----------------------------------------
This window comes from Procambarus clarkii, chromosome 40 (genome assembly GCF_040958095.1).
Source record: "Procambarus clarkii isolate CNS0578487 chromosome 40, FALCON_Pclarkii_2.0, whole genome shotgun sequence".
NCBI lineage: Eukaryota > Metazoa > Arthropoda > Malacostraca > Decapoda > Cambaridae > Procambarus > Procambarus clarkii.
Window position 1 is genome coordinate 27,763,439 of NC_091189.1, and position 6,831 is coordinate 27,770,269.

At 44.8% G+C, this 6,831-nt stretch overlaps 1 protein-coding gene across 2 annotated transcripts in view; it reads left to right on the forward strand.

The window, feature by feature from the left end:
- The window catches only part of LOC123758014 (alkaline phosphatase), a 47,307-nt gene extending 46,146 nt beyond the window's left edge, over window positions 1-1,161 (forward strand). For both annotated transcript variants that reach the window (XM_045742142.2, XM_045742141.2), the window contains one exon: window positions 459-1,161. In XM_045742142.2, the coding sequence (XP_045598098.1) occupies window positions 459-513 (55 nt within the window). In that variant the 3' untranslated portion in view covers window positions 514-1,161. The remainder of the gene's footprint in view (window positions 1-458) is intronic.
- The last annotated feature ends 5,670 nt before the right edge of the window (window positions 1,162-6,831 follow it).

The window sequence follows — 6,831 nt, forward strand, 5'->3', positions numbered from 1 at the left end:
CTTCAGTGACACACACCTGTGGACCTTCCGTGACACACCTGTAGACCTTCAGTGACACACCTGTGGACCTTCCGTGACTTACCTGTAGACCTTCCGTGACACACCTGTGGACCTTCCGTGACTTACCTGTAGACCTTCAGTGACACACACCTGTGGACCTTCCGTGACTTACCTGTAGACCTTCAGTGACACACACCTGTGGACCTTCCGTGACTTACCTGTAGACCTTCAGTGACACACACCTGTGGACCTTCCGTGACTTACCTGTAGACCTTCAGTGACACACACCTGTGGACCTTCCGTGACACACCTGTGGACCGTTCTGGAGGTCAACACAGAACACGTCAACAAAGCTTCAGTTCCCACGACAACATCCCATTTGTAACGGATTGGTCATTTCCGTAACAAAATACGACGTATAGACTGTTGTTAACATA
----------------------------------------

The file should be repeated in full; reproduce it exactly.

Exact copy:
This window comes from Procambarus clarkii, chromosome 40 (genome assembly GCF_040958095.1).
Source record: "Procambarus clarkii isolate CNS0578487 chromosome 40, FALCON_Pclarkii_2.0, whole genome shotgun sequence".
NCBI lineage: Eukaryota > Metazoa > Arthropoda > Malacostraca > Decapoda > Cambaridae > Procambarus > Procambarus clarkii.
Window position 1 is genome coordinate 27,763,439 of NC_091189.1, and position 6,831 is coordinate 27,770,269.

At 44.8% G+C, this 6,831-nt stretch overlaps 1 protein-coding gene across 2 annotated transcripts in view; it reads left to right on the forward strand.

The window, feature by feature from the left end:
- The window catches only part of LOC123758014 (alkaline phosphatase), a 47,307-nt gene extending 46,146 nt beyond the window's left edge, over window positions 1-1,161 (forward strand). For both annotated transcript variants that reach the window (XM_045742142.2, XM_045742141.2), the window contains one exon: window positions 459-1,161. In XM_045742142.2, the coding sequence (XP_045598098.1) occupies window positions 459-513 (55 nt within the window). In that variant the 3' untranslated portion in view covers window positions 514-1,161. The remainder of the gene's footprint in view (window positions 1-458) is intronic.
- The last annotated feature ends 5,670 nt before the right edge of the window (window positions 1,162-6,831 follow it).

The window sequence follows — 6,831 nt, forward strand, 5'->3', positions numbered from 1 at the left end:
CTTCAGTGACACACACCTGTGGACCTTCCGTGACACACCTGTAGACCTTCAGTGACACACCTGTGGACCTTCCGTGACTTACCTGTAGACCTTCCGTGACACACCTGTGGACCTTCCGTGACTTACCTGTAGACCTTCAGTGACACACACCTGTGGACCTTCCGTGACTTACCTGTAGACCTTCAGTGACACACACCTGTGGACCTTCCGTGACTTACCTGTAGACCTTCAGTGACACACACCTGTGGACCTTCCGTGACTTACCTGTAGACCTTCAGTGACACACACCTGTGGACCTTCCGTGACACACCTGTGGACCGTTCTGGAGGTCAACACAGAACACGTCAACAAAGCTTCAGTTCCCACGACAACATCCCATTTGTAACGGATTGGTCATTTCCGTAACAAAATACGACGTATAGACTGTTGTTAACATA